2. The use of proxy measurements in order to decide the value attributed to a typology. For example, in order to decide if one is a good educator, a model may use the measurement of children’s performance in a specific exam. However, that in itself depends on a series of other factors that have nothing to do with the educator’s qualities and qualifications. At the same time, performance scores may be tackled if an educator feels threatened in her livelihood, giving birth to further distortions (see O’Neil).
  3. Models are designed by humans, and more often than not they embed the biases held by their designers and developers. This is also a frequently discussed topic in AI ethics. The solutions offered range from increasing the diversity in designer and product development teams to renouncing the use of the tool itself altogether. 

With the COVID-19 pandemic, eyes have turned towards the possibility of using DTSs in order to predict and prevent the rapid spread of the virus by creating early warning mechanisms. The idea is relatively simple: once downloaded, the DTS apps track the user’s movements using their phones, and identify whether the user has been in the vicinity of someone who is already registered as being COVID-19 positive. The app would then alert the user, and also create an anonymous map of possible viral spread.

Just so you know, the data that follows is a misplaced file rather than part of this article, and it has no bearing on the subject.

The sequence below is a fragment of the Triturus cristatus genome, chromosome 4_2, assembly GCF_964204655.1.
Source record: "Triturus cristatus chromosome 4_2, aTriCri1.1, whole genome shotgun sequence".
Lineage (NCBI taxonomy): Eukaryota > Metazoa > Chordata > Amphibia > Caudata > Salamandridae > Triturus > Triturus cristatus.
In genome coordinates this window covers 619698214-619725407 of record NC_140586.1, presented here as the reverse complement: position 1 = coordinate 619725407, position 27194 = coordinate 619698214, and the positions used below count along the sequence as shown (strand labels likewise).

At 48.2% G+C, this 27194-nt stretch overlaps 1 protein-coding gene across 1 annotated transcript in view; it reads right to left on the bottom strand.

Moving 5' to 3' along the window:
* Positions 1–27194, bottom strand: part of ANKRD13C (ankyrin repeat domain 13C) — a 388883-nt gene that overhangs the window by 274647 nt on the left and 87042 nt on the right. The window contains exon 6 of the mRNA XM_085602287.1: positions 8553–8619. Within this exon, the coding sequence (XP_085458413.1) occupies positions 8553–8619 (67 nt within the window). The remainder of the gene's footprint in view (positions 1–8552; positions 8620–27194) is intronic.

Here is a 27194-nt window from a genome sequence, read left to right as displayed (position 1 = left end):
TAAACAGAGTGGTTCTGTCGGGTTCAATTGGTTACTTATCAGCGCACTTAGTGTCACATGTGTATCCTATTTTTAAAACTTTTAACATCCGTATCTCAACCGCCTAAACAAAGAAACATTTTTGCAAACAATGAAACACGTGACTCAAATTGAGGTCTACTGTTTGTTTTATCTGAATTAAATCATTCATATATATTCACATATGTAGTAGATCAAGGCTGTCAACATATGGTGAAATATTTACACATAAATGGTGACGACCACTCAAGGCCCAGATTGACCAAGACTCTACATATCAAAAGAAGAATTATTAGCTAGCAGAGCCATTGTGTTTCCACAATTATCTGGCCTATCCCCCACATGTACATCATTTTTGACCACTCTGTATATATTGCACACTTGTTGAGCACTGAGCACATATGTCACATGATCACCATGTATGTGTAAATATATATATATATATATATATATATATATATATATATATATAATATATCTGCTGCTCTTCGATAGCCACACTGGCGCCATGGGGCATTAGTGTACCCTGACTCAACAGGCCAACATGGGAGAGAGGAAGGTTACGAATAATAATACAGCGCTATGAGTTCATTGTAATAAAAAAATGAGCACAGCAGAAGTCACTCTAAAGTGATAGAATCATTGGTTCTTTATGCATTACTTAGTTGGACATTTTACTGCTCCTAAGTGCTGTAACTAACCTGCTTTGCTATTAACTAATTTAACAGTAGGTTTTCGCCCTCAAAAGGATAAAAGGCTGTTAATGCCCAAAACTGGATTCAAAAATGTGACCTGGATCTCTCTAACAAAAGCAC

AI ethicists raised the first concerns, particularly having to do with the tension between two major ethical principles in AI: the autonomy of the user (including rights to privacy) and usage for the common good. First, the DTS cannot offer 100% autonomy, particularly when the GPS system is being used for tracking. When movement data becomes health data (as in this case), anonymity is all the more important. Individual health data is highly sensitive; it is stored in highly secure environments, anonymised and used exclusively by specialists in healthcare. What if movement is health? What if one’s own movement is used in the aggregated data set in order to evaluate, through approximate models, one’s health – and eventually sold to interested third parties? Can we decide based on this data who can and who cannot return to work, travel, or even visit friends? What about getting the treatment one may need?